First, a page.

Miliband and his elders have arrived at Labour’s national policy forum. In so far as it’s possible to determine what he stands for, Miliband is not aiming for the middle ground of British politics, as David Cameron and Tony Blair did. But he is courting the ‘squeezed middle’ with the promise of change. So far, that promise is more vacuous than profound – the new boss looks like the old boss. Miliband’s two concrete policies are the retention of a 50 percent tax rate and the sacrosanct universality of the welfare state.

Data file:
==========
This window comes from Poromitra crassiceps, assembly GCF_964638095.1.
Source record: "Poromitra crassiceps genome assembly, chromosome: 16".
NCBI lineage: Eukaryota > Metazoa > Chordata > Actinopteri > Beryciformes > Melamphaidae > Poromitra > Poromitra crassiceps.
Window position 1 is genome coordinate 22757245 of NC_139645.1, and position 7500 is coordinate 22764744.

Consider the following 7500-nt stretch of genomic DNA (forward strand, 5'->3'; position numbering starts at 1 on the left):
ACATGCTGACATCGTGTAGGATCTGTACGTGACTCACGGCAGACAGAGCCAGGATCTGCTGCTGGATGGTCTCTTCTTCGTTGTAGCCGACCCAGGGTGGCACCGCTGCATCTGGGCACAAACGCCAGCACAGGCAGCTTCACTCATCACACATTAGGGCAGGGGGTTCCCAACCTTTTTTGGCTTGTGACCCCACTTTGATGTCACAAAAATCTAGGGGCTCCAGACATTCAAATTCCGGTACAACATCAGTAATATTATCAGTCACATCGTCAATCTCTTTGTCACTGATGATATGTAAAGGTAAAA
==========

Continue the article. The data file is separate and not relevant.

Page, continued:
So far, Miliband’s leadership has been dominated by those purely ideological issues (oh yes, and the unions and the splits in his Shadow Cabinet). It is painfully Westminster-centric; a pseud's fantasy. He mentions inequality as a thoeretical proposition, but has not addressed its realities. He has nothing to say about rising living costs, stagnant real wages, benefit cuts and marginal tax rates, and he has said nothing about the social impact of these issues or how communities, society and the state can mitigate the misery and relieve the strain. (John Cruddas said more about those concerns in 5 minutes at the IEA on Wednesday night than Miliband has managed in two months.)To be honest, Howard Flight is more in touch with the ordinary working voter.